Whether the game was invented here or not, a lot of people have picked up the bean bag and run with it
By Shauna Scott Rhone The Cincinnati Enquirer
For Erica Lamb and her friend Lisa Price, it's all about the toss.
Kevin Broxterman and Tim Kloepfer always have their bags ready to go.
Shannan Schmitt and Randy Nauman don't consider themselves pros, but they do have their own strategy.
"Just aim and pray," says Schmitt, 31, of East Walnut Hills.
Prayers are optional, but the aim is clear: this group - along with hundreds more on any given day - can't get enough of Cincinnati's favorite home-grown game, cornhole.
While summer is prime season for the beanbag toss game, it's played year-round. One player admits to setting up the game in the basement so he can play during the chilly months.
Fun among friends is the prevailing philosophy for the popular bag-toss game. Many claim its roots lie in the Midwest, but cornhole is slowly flinging itself as far away as Mexico.
Broxterman, 25, of Bridgetown, isn't surprised by cornhole's global appeal.
Lamb and Price say they enjoy the camaraderie and playful intensity of the game.
"We just play it for fun," says Lamb, 30, of Mount Adams. "We don't take it as seriously as other people."
She and Price, 28, of Mount Lookout, say they don't play together often but do have a game strategy.
"Toss high," says Price. "Of course, you play better during drinks."
Broxterman agrees. He plays regularly with Cheviot resident Kloepfer, a 25-year-old collections agent, mostly in backyard games with friends and family.
"Our strategy is to get it on the board," says Broxterman. He also admits to using a bottle of brew as a counterweight when throwing during a game.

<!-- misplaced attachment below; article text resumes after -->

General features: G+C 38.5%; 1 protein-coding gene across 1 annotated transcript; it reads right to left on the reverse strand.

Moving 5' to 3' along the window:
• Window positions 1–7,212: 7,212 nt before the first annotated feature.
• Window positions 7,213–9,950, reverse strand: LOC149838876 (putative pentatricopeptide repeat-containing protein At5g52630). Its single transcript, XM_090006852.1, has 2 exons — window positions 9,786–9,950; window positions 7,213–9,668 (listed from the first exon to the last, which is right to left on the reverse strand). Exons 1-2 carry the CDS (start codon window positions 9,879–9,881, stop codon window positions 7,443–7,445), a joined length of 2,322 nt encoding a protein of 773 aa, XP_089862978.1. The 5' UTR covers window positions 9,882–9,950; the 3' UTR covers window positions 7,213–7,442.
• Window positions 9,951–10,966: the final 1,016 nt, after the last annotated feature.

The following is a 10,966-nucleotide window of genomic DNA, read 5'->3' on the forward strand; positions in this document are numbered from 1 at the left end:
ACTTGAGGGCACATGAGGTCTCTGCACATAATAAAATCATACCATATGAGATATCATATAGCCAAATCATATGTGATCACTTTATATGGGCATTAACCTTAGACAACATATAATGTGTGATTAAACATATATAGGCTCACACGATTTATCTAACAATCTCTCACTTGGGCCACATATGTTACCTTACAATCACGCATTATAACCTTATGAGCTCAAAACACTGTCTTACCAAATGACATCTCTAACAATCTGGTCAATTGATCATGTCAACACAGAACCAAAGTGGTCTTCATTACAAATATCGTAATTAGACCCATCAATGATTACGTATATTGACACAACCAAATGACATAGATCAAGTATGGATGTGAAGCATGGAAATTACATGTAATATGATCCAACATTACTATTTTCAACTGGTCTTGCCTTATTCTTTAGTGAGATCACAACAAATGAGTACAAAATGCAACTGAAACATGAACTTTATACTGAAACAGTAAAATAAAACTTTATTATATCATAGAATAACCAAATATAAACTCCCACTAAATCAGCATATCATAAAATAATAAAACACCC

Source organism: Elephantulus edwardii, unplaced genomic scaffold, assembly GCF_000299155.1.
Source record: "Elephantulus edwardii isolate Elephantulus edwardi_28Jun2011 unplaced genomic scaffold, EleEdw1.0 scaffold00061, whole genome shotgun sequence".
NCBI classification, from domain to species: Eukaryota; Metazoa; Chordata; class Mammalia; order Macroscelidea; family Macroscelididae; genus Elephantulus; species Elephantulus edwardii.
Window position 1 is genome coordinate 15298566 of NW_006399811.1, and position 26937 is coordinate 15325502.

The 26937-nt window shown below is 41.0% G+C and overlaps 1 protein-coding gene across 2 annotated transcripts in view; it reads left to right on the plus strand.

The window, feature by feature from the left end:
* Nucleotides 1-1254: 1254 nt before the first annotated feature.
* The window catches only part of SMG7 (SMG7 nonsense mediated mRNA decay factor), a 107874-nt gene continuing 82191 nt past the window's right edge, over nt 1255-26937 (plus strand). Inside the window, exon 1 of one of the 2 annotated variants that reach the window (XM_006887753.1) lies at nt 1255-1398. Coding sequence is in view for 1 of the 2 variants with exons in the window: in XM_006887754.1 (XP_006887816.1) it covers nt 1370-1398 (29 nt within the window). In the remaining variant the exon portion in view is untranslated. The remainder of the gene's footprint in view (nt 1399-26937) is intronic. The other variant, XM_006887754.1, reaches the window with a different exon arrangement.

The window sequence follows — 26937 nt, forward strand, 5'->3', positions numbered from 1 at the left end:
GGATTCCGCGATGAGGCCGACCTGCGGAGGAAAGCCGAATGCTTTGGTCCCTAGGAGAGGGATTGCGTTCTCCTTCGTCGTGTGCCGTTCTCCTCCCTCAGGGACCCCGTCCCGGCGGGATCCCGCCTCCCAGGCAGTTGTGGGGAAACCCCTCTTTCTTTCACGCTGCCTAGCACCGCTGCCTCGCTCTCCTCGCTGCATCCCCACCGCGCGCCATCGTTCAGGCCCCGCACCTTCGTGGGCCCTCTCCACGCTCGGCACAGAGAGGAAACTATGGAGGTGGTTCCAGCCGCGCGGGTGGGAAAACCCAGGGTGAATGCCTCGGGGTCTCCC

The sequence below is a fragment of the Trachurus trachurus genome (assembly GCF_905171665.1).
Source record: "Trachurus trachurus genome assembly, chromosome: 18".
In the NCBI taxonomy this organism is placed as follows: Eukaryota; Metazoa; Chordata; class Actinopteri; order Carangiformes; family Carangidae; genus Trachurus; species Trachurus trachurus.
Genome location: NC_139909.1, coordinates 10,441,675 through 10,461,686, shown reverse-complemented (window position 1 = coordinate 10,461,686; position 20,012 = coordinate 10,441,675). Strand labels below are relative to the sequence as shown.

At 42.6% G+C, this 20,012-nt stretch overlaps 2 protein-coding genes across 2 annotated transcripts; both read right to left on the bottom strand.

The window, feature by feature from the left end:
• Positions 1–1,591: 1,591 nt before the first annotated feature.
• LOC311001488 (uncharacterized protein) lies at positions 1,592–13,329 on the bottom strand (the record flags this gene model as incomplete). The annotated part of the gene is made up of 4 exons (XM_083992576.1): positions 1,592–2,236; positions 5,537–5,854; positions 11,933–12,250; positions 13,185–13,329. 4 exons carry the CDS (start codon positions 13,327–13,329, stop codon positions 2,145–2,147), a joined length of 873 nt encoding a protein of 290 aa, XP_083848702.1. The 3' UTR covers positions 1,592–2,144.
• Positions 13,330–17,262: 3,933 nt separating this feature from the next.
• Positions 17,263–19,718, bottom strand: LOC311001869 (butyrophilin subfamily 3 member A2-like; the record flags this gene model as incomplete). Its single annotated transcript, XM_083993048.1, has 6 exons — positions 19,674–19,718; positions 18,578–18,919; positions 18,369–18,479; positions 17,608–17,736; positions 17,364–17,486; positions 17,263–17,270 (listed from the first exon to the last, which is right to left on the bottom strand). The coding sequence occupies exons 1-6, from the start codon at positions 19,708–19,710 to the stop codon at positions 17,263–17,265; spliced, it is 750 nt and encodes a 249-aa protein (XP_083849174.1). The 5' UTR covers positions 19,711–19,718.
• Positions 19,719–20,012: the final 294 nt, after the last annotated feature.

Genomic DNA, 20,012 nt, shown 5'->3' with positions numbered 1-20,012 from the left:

Schmitt and Nauman are journeymen players. Among the teams participating in the annual Give Back Cincinnati Cornhole Tournament last month, these two had the most cornhole-related prizes. They say they've tossed together for the past three years.
"We play together a lot," says Nauman, 27, of Covedale, an investment analyst.
"We play so much," says Schmitt, a Partners in Education director at the Cincinnati Youth Collaborative, "we should probably start a support group" for cornhole fanatics.
Ryan Whetstone of Mount Healthy heads the Cornhole Game Association (www.cornholegame.org). His mission is to standardize the game and make it more accessible across the country.
"I started the association in August when I realized there seemed to be no standardization for the game," says the 26-year-old engineering grad student at the University of Cincinnati. "Bean bag games use 2-by-3-foot boards, there are people in Cleveland who report using 2-by-2-foot targets. Here, boards are 2-by-4 feet.
"When I put up the Web site, I got e-mails asking if there are any official rules. There aren't any, so I took advantage of the number of people asking questions and started the Association to finally make universal rules for cornhole."
Whetstone says he's gotten more than 500 responses to his online survey. They came from as far away as Arizona and Washington.
"I seem to get a lot of responses from people who have been on vacation in Cincinnati," he says, "or we've taken the game with us to family reunions in other cities."
So many people asked on his Web site where to buy the game, Whetstone created Whetstone Products and currently sells 75-80 corhole game sets and some 40 bag sets a month.
"It's amazing how it brings families together," says Whetstone.
He knows what he's talking about. His mother-in-law, cousin, uncle and father all chip in to make it a family affair and keep Cincinnati the capital of cornhole.
Whetstone does have one wish, though: he'd like to change the name of the game. Using an Internet search engine to find information on cornhole, he reasons, gets you tangled up in X-rated Web sites. He'd like the game to avoid such un-family-friendly connections.
"A lot of people say the game is similar to horseshoes," he says. "Why can't we just change the name to softshoes, instead of cornhole?"